12
0.7
101
2.0
191
3.4
303
7.2
174
10.4
293
18.2
426
29.3
1500
7.0
0.3
Q7 washing
men
2
0.1
37
1.0
70
1.4
92
1.8
74
2.7
114
5.7
213
11.8
602
2.8
0.1
 
women
10
0.6
38
0.7
72
1.3
127
3.0
79
4.7
152
9.4
253
17.4
731
3.4
0.2
Q8 lavatory
men
4
0.3
35
0.9
70
1.4
84
1.7
68
2.5
92
4.6
196
10.8
549
2.5
0.1
 
women
6
0.4
41
0.8
63
1.1
122
2.9
77
4.6
139
8.6
228
15.7
676
3.2
0.1
Q9 understanding
men
11
0.8
65
1.7
123
2.4
153
3.0
127
4.7
161
8.1
259
14.3
899
4.1
0.4
 
women
10
0.6
117
2.3
201
3.6
230
5.5
124
7.4
169
10.5
283
19.5
1134
5.3
0.5
Q10 remembering
men
4
0.3
43
1.1
92
1.8
110
2.2
95
3.5
112
5.6
179
9.9
635
2.9
0.6
 
women
12
0.7
78
1.5
119
2.1
158
3.7
84
5.0
129
8.0
228
15.7
808
3.8
0.6
Q11 lifting/carrying
men
51
3.7
487
12.7
699
13.9
792
15.7
609
22.5
540
27.2
672
37.2
3850
17.7
1.5
 
women
105
6.4
700
13.7
857
15.2
991
23.5
483
28.9
592
36.8
702
48.7
4430
20.8
1.7
Q12 getting food
men
22
1.6
81
2.1
83
1.6
108
2.1
75
2.8
73
3.7
87
4.8
529
2.4
1.3
 
women
36
2.2
101
2.0
115
2.0
122
2.9
66
3.9
84
5.2
118
8.1
642
3.0
1.6
TOTAL N
men
1369
 
3836
 
5043
 
5033
 
2705
 
1988
 
1807
 
21781
 
-
 
women
1653
 
5102
 
5628
 
4215
 
1672
 
1608
 
1453
 
21331
 
-
The reporting of troublesome heath conditions followed a similar pattern to that for disability (Table 4) with only uterine prolapse and sexual difficulties not showing increase with age, in women. Painful joints were by far the most common symptom, with little increase in the proportion reporting this symptom once the age of 70 years had been reached. In those ≥85 years chest pain and urinary incontinence were, for both men and women, the second and third most common condition. The recoding of ‘other’ problems was not related to age. Responses to this question had been coded to capture reports of diabetes, hypertension, digestive system problems and back pain, but the number reporting each condition was small.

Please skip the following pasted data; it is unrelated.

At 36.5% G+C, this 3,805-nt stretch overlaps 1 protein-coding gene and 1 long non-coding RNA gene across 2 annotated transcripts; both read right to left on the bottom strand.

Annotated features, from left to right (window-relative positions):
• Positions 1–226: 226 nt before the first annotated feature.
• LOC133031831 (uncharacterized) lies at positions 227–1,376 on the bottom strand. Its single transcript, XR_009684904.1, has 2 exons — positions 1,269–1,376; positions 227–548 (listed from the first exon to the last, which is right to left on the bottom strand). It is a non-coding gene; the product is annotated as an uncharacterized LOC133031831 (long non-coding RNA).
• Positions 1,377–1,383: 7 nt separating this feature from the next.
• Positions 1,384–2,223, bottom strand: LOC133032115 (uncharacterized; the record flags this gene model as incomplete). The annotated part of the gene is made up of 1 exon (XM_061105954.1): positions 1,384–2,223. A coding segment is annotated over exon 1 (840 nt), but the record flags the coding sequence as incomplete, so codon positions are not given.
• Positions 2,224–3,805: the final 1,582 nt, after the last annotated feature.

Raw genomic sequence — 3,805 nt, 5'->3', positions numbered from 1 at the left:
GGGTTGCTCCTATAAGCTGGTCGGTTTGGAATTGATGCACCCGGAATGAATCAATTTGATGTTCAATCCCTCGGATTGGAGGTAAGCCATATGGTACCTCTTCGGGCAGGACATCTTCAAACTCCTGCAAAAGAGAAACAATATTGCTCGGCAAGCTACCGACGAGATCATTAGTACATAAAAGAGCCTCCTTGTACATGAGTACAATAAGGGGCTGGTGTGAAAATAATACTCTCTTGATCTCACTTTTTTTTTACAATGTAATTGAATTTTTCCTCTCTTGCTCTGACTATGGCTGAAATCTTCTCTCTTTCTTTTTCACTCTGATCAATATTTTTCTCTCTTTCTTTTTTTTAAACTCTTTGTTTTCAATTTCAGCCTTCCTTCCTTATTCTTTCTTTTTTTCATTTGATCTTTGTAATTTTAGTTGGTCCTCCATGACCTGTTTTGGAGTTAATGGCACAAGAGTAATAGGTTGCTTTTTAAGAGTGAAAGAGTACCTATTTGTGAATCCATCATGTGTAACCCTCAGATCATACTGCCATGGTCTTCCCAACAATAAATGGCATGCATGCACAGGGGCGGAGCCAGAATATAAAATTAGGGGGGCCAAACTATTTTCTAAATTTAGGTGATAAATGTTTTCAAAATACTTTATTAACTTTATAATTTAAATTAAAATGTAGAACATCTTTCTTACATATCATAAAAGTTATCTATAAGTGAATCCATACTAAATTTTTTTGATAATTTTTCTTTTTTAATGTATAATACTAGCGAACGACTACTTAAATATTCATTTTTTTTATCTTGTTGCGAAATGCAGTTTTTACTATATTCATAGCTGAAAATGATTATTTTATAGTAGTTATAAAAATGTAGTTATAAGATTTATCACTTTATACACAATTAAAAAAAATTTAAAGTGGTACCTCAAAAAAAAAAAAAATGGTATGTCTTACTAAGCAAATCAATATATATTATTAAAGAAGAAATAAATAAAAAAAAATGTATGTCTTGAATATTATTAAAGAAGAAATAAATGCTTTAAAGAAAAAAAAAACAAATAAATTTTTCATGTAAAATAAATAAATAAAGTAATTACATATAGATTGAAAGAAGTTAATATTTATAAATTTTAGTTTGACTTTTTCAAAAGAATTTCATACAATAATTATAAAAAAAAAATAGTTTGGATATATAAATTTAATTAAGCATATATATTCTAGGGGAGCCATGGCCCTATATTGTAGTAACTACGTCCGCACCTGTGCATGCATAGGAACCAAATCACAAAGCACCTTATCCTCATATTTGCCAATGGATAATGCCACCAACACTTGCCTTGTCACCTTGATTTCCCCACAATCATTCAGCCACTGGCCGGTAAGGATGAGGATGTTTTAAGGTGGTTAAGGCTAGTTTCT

Table 4
Number (n) reporting each health problem (Q 13-14) by age (years) and sex (N = 43,112)
 
<60
60 < 65
65 < 70
70 < 75
75 < 80
80 < 85
>85
TOTAL
n
%
n
%
n
%
n
%
n
%
n
%
n
%
n
%
Pain in joints
men
763
55.7
2710
70.6
3704
73.4
3811
75.7
2001
74.0
1528
76.9
1366
75.6
15883
72.9
 
women
1136
68.7
3995
78.3
4573
81.3
3539
84.0
1380
82.5
1384
86.1
1211
83.4
17218
80.7
Chest pain
men
386
28.2
1466
38.2
2041
40.5
2155
42.8
1109
41.0
868
43.7
751
41.6
8776
40.3
 
women
597
36.1
2298
45.0
2547
45.3
2007
47.6
789
47.2
824
51.2
705
48.6
9767
45.8
Breathing problems
men
122
8.9
591
15.4
883
17.5
1115
22.2
648
24.0
544
27.4
534
29.6
4437
20.4
 
women
156
9.4
714
14.0
794
14.1
712
16.9
306
18.3
344
21.4
352
24.2
3378
15.8
Urinary incontinence
men
143
10.4
706
18.4
1117
22.1
1425
28.3
827
30.6
683
34.4
726
40.2
5627
25.8
 
women
293
17.7
1309
25.7
1553
27.6
1426
33.8
597
35.7
653
40.6
637
43.9
6486
30.3
Uterine prolapse
men
-
-
-
-
-
-
-
-
-
-
-
-
-
-
-
-
 
women
99
6.0
247
4.8
352
6.3
255
6.0
120
7.2
109
6.8
101
7.0
1283
6.0
Depression
men
87
6.4
630
16.4
1028
20.5
1053
20.9
592
21.9
491
24.7
478
26.5
4359
20.0
 
women
205
12.4
1209
23.7
1335
23.7
1084
25.7
426
25.5
475
29.5
403
27.8
5137
24.1
Stroke/paralysis
men
10
0.7
125
3.3
177
3.5
194
3.9
132
4.9
111
5.6
134
7.4
883
4.1
 
women
19
1.1
162
3.2
183
3.3
186
4.1
93
5.6
102